Pages 46/47 A beautiful coloured double page. Although with different captions, it seems to be the same view. On page 46: «Velosa»; and on page 47: «Açores. Lagiosa?». (The autor seems to be confused since he put an interrogation mark on the caption. Probably his main purpose was to give an idea of proportion - mainly the mountains - of the landscape at these two nearby strategical points. The red coats of the British troops can be seen on the centre of page 47).

Pages 48/49 «Ponte de Faya». [Ponte de Foia]. (Another beautiful coloured double page. The author shows us, down the river, the magestic bridge with its protection turret surrounded by luxurious vegetation, also capturing the viewer"s attention to the mountain ridge at the far right. A perfectly framed panorama and a masterpiece of watercolouring).

Pages 50/51 «Val de Mondego. Nº1 + Nº 2. Misarello». [The Pass of Mizarela – already depicted in captions 36/37/38 – seen from a village up on the mountains in a very scenic double page watercolour].

Pages 52/53 «Val de Mondego» [near] «Ponte de Cinco Villas». A double page watercolour).

Page 54 «Campello. Spanish Mountains». (A watercolour view from an upper perspective, with the nearby mountains covered by low clouds).

Page 55 «Ponte de Cinco Villas. Pinhel». (Another watercolour of this bridge seen from a perspective that alows us to see Pinhel at the centre, at a far distance).

Page 56/57 «Pinhel. Nº1 + Nº 2.». (The last complete watercolour of this sketchbook: In first plan we can see the detailled suburban houses and farms of the village, the castle in second plan).

Pages 58/59/60/61/62 + back endpaper: all containing miscelanious studies of animals, persons, scenes and local customs, and even a Portuguese poem.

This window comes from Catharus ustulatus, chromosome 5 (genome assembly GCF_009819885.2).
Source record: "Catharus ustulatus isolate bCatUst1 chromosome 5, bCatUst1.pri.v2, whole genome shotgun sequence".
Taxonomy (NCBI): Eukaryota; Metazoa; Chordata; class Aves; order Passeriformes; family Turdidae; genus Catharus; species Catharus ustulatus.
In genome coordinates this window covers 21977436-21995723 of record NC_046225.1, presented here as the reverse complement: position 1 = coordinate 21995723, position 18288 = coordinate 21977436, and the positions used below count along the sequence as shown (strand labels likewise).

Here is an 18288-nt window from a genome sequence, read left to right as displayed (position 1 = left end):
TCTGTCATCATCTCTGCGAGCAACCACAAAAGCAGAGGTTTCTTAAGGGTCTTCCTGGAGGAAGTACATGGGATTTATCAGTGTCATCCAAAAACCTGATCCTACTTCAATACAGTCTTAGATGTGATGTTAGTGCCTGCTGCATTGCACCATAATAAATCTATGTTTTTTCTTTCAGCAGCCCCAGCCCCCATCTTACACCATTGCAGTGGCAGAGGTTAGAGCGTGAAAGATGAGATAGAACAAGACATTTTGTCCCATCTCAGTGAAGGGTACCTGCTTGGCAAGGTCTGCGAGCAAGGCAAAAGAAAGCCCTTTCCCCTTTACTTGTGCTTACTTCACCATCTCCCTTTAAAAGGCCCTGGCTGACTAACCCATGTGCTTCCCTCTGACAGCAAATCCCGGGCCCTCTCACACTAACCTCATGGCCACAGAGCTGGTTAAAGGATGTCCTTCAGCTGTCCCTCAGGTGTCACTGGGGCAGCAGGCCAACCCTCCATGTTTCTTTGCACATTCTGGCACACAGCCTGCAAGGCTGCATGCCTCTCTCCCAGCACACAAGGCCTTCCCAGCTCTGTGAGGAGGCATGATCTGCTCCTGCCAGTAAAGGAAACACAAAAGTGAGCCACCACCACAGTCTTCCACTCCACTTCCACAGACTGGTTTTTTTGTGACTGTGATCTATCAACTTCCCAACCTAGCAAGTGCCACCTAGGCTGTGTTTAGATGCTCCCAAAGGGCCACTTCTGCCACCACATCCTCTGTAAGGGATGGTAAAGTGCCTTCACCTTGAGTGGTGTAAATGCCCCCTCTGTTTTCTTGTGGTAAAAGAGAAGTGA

N. B.: Page 60 contains a map of the theatre of military operations hidden by an ox cart drawn upside down. The map is oriented North using the corner in which is written the number 60 as a natural arrow. The roads are almost invisible. The cities and villages are slightly marked, masked by the parts of the ox cart. The map covers the territory comprised by the eastern limits of Castelo Bom – Vila Maior – Alfaiates (all near the Spanish border) and Baraçal – Celorico – Lagiosa – Foia – Guarda - as the western limits inside the portuguese territory. These directions give us a completely new direction of the operations as they do not use the main roads of that time, but secondary vectors of operations.

The sketchbook finishes with its factory mark: the blank stamp and the corresponding ex-libris of best stationary house in London -  Smith, Warner, & Co, 211, Piccadilly, London.  A leading supplier that was established in Piccadilly by 1800, advertising a new method for fixing soft crayon and chalk drawings. It was a partnership between Peter Warner (c.1749-1824) and the experimental chemist, Charles Smith (d.1845). This was one of three businesses singled out in 1811 by the drawing master and Royal Academy exhibitor, John Cart Burgess, as having brought watercolours to the greatest perfection, the other two being James Newman and Reeves & Woodyer (John Cart Burgess, A Practical Essay on the Art of Flower Painting, 1811, p.32). […] Burgess singled out certain colours made by Smith & Co as peculiarly excelling those of other manufacturers: Madder Liquid, finest Ultramarine and the cheapest sort of Ultramarine, Italian Smalt and Permanent neutral tint. […] John Varley owned an album, now dismembered, with Smith Warner’s stamp from 211 Piccadilly (Christie's South Kensington, 6 December 2012, lot 206) and J.M.W. Turner used a sketchbook in 1827, with paper watermarked 1819, labelled Smith, Warner & Co, 211 Piccadilly (A.J. Finberg, A Complete Inventory of the Drawings of the Turner Bequest, 1909, p.694). The draughtsman and miniaturist, William Wood, records using their balsam varnish in 1806 (V&A National Art Library). John Linnell used Smith Warner for some of his colours in 1816 and for buying chalk pencils by the dozen in 1817, as his account book shows [Vide:]

Referência: 1709NM011
Local: Norberto